LATAM Weekly News

16th June 2021

The big news in Latin America this week is the leftist Pedro Castillo claiming victory in the Peruvian elections.  At the time of writing, his opponent, Keiko Fujimori, has not conceded defeat and is seeking to have some votes annulled on the basis of seemingly ill-founded claims of possible fraud, but all in all it could take some time, maybe even weeks, before legal challenges are sorted out and a winner is officially declared.  In the meantime, Castillo is taking on the role of President Elect - he changed his Twitter bio to include the title of President Elect of Peru and hosted a celebration in Lima.

The remarkable ascent of Castillo, a former teacher and the son of Andean peasants, has caused elation in some quarters and panic in others.  Reuters reports that wealthy Peruvians are frantically sending their money abroad, and banks have been importing US dollars in anticipation of surging demand for cash.  This is likely at least in part due to Fujimori’s campaign stoking fears about communism, with Peru having suffered land appropriations and hyperinflation under former leftist leaders.  And, despite attempts towards the end of his campaign to cozy up a little more to markets, Castillo’s public statements haven’t been too business-friendly, especially in regards to mining, which is central to the Peruvian economy, as evidenced by the country’s status as the #2 copper producer globally and the fact that mining overall represnts 60% of Peruvian exports.

Pedro Castillo, who has claimed victory in Peru's presidential election

Castillo himself had called some time ago for possible nationalization of mines and gas fields in Peru, and nationalization was the official platform of his far-left Perú Libre party.  But starting around April this year, that began to be walked back, with Castillo and party representatives giving assurances that he didn’t plan to nationalize or expropriate anything, just that he thought Peruvians should get a bigger cut of mining profits.  Clearly inspired by recent rumblings in Chile, the campaign seems to have settled on a platform of something like a 70% tax on mining profits plus extra royalties to fund Castillo’s ambitious education and health plans.  There are more general worries for business as well, with concerns about his respect for the independence of Peru’s central bank, as well as Castillo’s much-promoted desire to tear up Peru’s constitution and renegotiate tax stability agreements.

But there are plenty of reasons for miners and other businesses to remain circumspect.  The most significant is that Peru’s congress, through which most measures will have to pass, is fractious at best.  There will be ten parties at odds once Castillo takes office, and they are not going to give him carte blanche to do whatever he likes.  Negotiations will have to take place, and radical legislation will almost certainly be watered down in that process, beefed up by Congress’s well-known willingness to impeach Presidents.  Next, Castillo and his party seem to have developed a genuine interest in not frightening markets too much.  He’s made clear overtures to them at the back end of his campaign, and he recently made Pedro Francke, a former World Bank economist, a key economic advisor.  Franke supports what Foreign Policy calls “fiscal prudence” and has suggested alternative means of increasing the government’s income.  Finally, several outlets have noted the habit of Latin American presidents of getting elected on a popular leftist basis that spooks markets, but then governing largely as centrists.  For example, Luiz Inácio Lula da Silva presided over an economic boom in Brazil, and Ollanta Humala pulled the same trick in Peru itself.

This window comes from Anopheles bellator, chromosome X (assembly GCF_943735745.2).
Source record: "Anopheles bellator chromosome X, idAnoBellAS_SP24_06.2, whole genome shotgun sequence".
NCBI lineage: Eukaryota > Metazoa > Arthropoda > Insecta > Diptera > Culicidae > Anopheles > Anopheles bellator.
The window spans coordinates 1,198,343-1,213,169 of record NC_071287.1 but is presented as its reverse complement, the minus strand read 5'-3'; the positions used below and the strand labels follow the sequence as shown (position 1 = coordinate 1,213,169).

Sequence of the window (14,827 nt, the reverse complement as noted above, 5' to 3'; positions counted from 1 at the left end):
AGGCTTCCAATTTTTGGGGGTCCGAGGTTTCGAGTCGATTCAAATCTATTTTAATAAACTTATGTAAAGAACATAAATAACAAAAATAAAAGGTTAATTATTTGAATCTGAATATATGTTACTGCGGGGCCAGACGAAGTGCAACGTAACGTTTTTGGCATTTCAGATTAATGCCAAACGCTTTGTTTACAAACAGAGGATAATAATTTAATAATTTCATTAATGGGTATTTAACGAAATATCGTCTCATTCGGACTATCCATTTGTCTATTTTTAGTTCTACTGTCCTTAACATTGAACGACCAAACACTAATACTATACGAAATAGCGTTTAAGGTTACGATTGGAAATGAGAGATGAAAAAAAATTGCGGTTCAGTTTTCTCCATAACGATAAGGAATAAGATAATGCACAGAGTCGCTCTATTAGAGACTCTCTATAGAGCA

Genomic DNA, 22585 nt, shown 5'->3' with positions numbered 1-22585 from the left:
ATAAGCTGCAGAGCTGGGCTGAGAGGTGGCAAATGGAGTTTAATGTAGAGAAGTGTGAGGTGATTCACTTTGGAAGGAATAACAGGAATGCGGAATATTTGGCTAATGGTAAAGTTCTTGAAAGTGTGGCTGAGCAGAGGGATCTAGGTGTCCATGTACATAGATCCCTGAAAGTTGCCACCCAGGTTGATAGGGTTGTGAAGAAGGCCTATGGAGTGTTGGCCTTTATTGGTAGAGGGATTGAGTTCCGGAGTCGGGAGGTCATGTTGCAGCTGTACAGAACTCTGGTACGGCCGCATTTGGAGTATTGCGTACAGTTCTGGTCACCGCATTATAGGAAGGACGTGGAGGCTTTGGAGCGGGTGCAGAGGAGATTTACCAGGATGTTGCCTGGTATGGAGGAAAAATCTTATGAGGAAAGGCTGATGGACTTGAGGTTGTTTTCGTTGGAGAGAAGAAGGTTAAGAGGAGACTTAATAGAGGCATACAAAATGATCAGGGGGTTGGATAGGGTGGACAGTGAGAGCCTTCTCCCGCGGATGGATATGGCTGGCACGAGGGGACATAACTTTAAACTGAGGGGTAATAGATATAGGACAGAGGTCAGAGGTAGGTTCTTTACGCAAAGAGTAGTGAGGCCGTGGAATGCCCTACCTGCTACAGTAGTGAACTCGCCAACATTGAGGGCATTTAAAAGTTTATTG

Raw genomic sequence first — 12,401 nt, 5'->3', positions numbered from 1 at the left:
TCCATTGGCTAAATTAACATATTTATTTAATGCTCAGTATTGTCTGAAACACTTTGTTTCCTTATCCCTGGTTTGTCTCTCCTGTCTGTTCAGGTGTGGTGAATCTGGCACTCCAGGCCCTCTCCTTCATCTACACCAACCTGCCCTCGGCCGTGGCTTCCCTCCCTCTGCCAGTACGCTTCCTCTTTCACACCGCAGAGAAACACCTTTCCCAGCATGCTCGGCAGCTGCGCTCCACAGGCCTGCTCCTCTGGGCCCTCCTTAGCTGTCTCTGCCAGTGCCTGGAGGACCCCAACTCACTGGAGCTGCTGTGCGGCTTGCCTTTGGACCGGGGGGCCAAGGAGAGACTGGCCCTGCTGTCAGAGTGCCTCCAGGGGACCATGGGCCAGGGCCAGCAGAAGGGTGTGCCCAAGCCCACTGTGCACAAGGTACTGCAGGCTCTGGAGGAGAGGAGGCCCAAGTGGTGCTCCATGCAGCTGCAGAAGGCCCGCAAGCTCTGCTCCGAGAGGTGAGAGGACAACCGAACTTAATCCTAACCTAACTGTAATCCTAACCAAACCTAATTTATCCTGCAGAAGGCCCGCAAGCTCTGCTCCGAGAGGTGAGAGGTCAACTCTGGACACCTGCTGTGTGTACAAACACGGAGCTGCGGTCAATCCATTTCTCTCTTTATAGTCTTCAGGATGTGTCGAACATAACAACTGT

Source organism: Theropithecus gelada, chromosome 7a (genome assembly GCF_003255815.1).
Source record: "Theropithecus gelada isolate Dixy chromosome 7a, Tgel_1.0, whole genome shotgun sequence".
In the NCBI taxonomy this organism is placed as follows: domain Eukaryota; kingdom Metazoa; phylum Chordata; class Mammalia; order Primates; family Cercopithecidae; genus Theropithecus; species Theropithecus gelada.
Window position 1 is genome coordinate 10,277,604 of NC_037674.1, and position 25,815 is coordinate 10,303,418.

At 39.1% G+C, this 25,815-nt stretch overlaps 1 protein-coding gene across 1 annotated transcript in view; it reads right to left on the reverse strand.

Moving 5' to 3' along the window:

Most likely, the costs of doing business in Peru will increase for many miners.  But there is no reason to panic; the reaction of markets has already created a buying opportunity in the country, and the largest extremes of left idealism are more likely to be moderated than not.  Moreover, in a country with mineral wealth like Peru, wily investors will always find a way.

Around the Traps

Here is a great update from Mammoth Resources on their recent, highly successful capital raise and their work on their exciting Tenoriba project in Mexico.  Check it out!

There’s a fabulous video out from Conquest Resources on the work they’ve been doing, with the company recently beginning a large drill program at their Belfast project.  Have a look below or on YouTube.

We’ve got a great news release from Mountain Boy Minerals outlining their 2021 exploration program for their multi-element Theia project, in British Columbia’s famous Golden Triangle.  They’re exploiting the glacial retreat that has happened since the 1990s to look at new ground.

That's all for this week, take care everyone!

- Jane Lockwood

Spotlight Mining are sponsored by Goldplay MiningRiverside ResourcesMountain Boy MineralsSolgoldVangold MiningOrigin Exploration and Mammoth Resources. This sponsorship means we may show preferential bias in the order in which we publish news and updates.